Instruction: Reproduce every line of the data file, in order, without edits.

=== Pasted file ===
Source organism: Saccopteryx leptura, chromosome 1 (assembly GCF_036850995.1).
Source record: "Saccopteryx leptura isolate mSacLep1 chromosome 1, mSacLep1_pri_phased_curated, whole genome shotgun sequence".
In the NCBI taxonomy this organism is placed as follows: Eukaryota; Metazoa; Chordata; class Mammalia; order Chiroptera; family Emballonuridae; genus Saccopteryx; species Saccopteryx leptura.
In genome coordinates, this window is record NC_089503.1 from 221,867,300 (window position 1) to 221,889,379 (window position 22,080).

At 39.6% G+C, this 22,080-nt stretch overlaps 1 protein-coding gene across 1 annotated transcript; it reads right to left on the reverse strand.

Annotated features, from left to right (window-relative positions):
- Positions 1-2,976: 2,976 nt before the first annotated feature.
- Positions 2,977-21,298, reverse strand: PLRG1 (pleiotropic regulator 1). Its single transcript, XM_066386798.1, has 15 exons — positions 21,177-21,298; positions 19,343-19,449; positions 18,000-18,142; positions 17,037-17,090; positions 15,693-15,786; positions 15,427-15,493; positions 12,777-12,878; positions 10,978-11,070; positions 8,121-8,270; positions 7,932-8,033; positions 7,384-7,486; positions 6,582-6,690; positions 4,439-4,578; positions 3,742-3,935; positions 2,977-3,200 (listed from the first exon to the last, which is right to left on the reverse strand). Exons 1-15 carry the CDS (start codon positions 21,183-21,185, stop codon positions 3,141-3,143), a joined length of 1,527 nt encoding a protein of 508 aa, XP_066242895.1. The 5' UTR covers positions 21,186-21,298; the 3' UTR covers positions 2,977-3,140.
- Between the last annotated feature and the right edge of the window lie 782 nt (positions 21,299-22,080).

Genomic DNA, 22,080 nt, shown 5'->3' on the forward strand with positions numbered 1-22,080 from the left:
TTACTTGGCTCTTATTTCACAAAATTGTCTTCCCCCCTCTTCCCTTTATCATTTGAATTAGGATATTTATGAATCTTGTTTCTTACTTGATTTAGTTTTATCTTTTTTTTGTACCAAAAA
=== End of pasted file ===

Source organism: Saccopteryx leptura, chromosome 1 (assembly GCF_036850995.1).
Source record: "Saccopteryx leptura isolate mSacLep1 chromosome 1, mSacLep1_pri_phased_curated, whole genome shotgun sequence".
In the NCBI taxonomy this organism is placed as follows: Eukaryota; Metazoa; Chordata; class Mammalia; order Chiroptera; family Emballonuridae; genus Saccopteryx; species Saccopteryx leptura.
In genome coordinates, this window is record NC_089503.1 from 221,867,300 (window position 1) to 221,889,379 (window position 22,080).

At 39.6% G+C, this 22,080-nt stretch overlaps 1 protein-coding gene across 1 annotated transcript; it reads right to left on the reverse strand.

Annotated features, from left to right (window-relative positions):
- Positions 1-2,976: 2,976 nt before the first annotated feature.
- Positions 2,977-21,298, reverse strand: PLRG1 (pleiotropic regulator 1). Its single transcript, XM_066386798.1, has 15 exons — positions 21,177-21,298; positions 19,343-19,449; positions 18,000-18,142; positions 17,037-17,090; positions 15,693-15,786; positions 15,427-15,493; positions 12,777-12,878; positions 10,978-11,070; positions 8,121-8,270; positions 7,932-8,033; positions 7,384-7,486; positions 6,582-6,690; positions 4,439-4,578; positions 3,742-3,935; positions 2,977-3,200 (listed from the first exon to the last, which is right to left on the reverse strand). Exons 1-15 carry the CDS (start codon positions 21,183-21,185, stop codon positions 3,141-3,143), a joined length of 1,527 nt encoding a protein of 508 aa, XP_066242895.1. The 5' UTR covers positions 21,186-21,298; the 3' UTR covers positions 2,977-3,140.
- Between the last annotated feature and the right edge of the window lie 782 nt (positions 21,299-22,080).

Genomic DNA, 22,080 nt, shown 5'->3' on the forward strand with positions numbered 1-22,080 from the left:
TTACTTGGCTCTTATTTCACAAAATTGTCTTCCCCCCTCTTCCCTTTATCATTTGAATTAGGATATTTATGAATCTTGTTTCTTACTTGATTTAGTTTTATCTTTTTTTTGTACCAAAAA